New York’s COVID-19 ban on foreclosures is set to end on August 31, and lawmakers and housing advocates are urging homeowners who have fallen behind on their mortgages to seek other protections.
State lawmakers discuss a potential extension of the lockdown moratorium for people facing COVID-19 hardship, although it most likely should be changed in light of a recent Supreme Court ruling overturning a key element of the state’s ban on eviction, State Sen. Brian Kavanagh (D-Manhattan) said Friday. Lawmakers expect to discuss the issue with Lt. Gov. Kathy Hochul after taking office as governor on Tuesday, he said.
In the meantime, the state is preparing to launch its federally funded Homeowner Assistance Fund next month, once it gets federal approval for its plan, Kavanagh said. The program, which is expected to include financial assistance, counseling and other assistance to homeowners, is funded by a $ 540 million injection from the federal American Rescue Act of 2021, passed in March.
âWe are really trying to make sure that no one loses their home or suffers long-term economic hardship due to COVID-19,â Kavanagh said. “The goal is not just to delay a possible foreclosure, but to really ensure that homeowners have the resources they need.”
Housing advocates have said homeowners can also benefit from a new rule promulgated by the Federal Bureau of Consumer Financial Protection, which goes into effect on August 31. This measure, which will remain in effect until January 1, requires most lenders to offer loan modifications and other protections. to people facing COVID19-related hardship whose primary residences are threatened with foreclosure, said Leslie Mendoza, an attorney at Lieb at Law PC in Smithtown.
The state’s temporary foreclosure ban “only delays any kind of discussion between the borrower and the lender in terms of resolving defaults,” Mendoza said. In contrast, she said, the CFPB rule should help many homeowners get a modified loan, provided they are eligible.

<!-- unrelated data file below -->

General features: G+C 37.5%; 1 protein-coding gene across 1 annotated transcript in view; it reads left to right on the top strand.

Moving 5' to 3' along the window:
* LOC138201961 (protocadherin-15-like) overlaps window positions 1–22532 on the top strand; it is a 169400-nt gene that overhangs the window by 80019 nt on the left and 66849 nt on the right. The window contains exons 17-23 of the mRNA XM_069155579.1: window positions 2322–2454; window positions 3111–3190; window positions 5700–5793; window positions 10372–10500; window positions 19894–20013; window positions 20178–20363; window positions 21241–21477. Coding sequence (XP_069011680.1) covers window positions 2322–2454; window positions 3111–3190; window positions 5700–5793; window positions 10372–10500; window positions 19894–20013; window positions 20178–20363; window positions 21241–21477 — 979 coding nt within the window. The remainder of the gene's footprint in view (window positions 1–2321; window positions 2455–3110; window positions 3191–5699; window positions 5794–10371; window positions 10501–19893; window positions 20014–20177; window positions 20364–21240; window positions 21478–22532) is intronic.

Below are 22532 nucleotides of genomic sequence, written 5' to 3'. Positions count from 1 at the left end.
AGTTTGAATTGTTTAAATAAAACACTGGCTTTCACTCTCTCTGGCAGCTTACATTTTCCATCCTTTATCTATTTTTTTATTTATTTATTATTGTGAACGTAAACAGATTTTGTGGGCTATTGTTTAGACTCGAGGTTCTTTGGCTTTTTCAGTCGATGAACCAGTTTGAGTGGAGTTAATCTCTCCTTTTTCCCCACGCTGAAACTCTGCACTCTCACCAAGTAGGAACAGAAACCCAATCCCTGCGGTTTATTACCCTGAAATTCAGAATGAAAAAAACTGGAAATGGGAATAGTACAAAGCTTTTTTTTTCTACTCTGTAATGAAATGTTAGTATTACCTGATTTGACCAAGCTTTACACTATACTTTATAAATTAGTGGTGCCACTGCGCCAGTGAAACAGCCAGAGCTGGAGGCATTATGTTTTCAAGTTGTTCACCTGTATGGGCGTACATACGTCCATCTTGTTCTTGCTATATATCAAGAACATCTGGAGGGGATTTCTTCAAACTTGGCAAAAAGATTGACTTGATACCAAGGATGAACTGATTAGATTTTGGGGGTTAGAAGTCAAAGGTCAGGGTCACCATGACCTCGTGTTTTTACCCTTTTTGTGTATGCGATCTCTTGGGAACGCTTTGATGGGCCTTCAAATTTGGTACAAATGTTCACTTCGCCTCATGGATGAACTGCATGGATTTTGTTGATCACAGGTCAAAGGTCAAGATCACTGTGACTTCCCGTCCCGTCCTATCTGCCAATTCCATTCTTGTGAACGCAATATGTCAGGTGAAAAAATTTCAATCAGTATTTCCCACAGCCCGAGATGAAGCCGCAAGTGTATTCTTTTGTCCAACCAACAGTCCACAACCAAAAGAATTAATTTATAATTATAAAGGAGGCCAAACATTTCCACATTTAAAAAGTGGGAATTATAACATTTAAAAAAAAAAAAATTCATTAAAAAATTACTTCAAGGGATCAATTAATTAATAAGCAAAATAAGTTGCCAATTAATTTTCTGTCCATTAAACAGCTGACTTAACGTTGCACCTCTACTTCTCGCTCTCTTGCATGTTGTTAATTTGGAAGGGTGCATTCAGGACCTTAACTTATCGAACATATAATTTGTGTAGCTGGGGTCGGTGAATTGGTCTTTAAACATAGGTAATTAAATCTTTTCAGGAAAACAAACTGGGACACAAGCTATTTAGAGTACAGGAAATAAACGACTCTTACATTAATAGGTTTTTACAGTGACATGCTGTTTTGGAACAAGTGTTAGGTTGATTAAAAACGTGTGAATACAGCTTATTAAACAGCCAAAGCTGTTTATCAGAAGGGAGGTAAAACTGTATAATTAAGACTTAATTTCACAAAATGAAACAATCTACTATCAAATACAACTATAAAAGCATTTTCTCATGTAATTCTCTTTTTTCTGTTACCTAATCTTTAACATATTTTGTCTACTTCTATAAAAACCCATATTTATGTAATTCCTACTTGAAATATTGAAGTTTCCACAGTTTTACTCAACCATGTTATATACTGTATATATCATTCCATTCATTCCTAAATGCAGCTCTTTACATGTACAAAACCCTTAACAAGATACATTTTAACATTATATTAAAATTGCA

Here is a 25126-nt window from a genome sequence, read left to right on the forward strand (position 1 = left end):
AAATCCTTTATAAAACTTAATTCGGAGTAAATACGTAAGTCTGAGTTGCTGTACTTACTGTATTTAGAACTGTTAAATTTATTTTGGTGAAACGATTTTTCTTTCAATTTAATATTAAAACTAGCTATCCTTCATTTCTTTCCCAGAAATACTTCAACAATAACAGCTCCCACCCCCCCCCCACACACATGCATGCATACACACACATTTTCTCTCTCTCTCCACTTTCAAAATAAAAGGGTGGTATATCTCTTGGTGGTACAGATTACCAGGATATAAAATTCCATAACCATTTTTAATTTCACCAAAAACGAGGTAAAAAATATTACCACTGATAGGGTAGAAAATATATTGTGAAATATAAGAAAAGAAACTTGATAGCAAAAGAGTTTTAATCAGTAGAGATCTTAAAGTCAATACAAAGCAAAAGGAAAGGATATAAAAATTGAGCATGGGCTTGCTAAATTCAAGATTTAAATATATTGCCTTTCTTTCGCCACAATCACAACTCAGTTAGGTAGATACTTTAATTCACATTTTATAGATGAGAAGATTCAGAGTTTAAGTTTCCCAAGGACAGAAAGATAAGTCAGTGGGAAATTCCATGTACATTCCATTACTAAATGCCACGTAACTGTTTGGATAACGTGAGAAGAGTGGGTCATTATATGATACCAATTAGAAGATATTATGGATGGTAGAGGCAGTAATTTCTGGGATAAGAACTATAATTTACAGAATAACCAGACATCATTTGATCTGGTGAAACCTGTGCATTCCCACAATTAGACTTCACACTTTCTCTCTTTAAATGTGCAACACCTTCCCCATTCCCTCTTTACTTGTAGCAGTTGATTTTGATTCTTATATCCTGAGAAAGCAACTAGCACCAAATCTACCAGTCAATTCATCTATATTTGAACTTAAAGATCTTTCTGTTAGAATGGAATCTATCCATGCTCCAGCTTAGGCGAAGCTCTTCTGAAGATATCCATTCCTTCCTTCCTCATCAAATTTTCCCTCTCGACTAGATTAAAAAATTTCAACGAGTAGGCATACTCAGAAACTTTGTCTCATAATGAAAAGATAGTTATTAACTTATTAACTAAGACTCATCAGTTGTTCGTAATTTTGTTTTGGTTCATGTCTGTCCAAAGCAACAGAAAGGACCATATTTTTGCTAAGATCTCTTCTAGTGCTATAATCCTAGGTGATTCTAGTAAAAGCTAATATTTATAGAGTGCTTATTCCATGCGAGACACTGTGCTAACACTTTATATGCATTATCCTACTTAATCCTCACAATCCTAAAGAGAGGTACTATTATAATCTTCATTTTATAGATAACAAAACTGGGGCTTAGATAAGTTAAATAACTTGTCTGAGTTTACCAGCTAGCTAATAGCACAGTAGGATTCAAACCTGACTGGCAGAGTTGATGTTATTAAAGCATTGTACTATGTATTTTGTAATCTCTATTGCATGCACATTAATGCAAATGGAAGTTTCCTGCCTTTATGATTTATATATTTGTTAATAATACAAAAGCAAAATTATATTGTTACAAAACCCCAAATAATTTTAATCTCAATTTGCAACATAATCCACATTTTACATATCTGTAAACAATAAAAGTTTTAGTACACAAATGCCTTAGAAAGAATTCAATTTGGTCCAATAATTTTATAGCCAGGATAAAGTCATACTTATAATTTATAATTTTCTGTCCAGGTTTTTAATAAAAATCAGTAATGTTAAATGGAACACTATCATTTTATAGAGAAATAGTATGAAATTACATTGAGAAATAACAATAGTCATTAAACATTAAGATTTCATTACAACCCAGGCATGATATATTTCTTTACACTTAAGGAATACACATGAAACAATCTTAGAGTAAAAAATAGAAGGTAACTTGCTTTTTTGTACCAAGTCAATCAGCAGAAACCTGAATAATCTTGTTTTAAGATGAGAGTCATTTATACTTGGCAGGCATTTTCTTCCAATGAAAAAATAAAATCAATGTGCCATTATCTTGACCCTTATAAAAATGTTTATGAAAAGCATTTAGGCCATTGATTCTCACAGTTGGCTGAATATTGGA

Homeowners can also benefit from mortgage forbearance programs, Mendoza said. Such programs can reduce interest rates, extend loan terms, and shift outstanding debt until the end of the loan term, in some cases. Homeowners whose mortgages are insured by the Federal Housing Administration have until Sept. 30 to apply for forbearance, the agency said. Those with fannie Mae and Freddie Mac backed federally backed loans have not been given an application deadline.
Those struggling to pay off their mortgages should contact their loan officer to find out who owns their loan and what rules apply, said Kathleen Maher, a Hempstead-based lawyer with the non-profit legal advocacy group Nassau. Suffolk Law Services.
One of Maher’s clients, Nagelande Lerebours, a special education teacher who lives in Baldwin with her three children, aged 12 to 16, and her fiance, Dwayne Evans, has been working to save her home from foreclosure since 2018, after having went through a difficult divorce.
Lerebors’ loan was amended in July and the lender withdrew its foreclosure lawsuit earlier this month, Maher said.
“I had to fight, and the bank didn’t make it easy for me,” Lerebours said. “All of my investment has gone into this house, everythingâ¦ It’s a blessing and a relief that I can turn the key and come into my house and call it my home.”
Maher urged struggling homeowners to stay in touch with their lenders and seek help from nonprofit housing and legal advocacy agencies, including those affiliated with the state’s Homeowner Protection program: â It would be next to impossible to navigate alone. “
Where to find help
â¢ Seek free assistance from a federally licensed housing counselor or lawyer through the publicly funded Homeowner Protection Program: 855-HOME-456 or homeownerhelpny.com
â¢ Find a federally approved housing counselor: nwsdy.li/adviser
â¢ Learn more about federal mortgage relief options and find out who owns your loan: nwsdy.li/federal
â¢ Read about the New York State Homeowner Assistance Fund, which is slated to launch in September: hcr.ny.gov/homeowners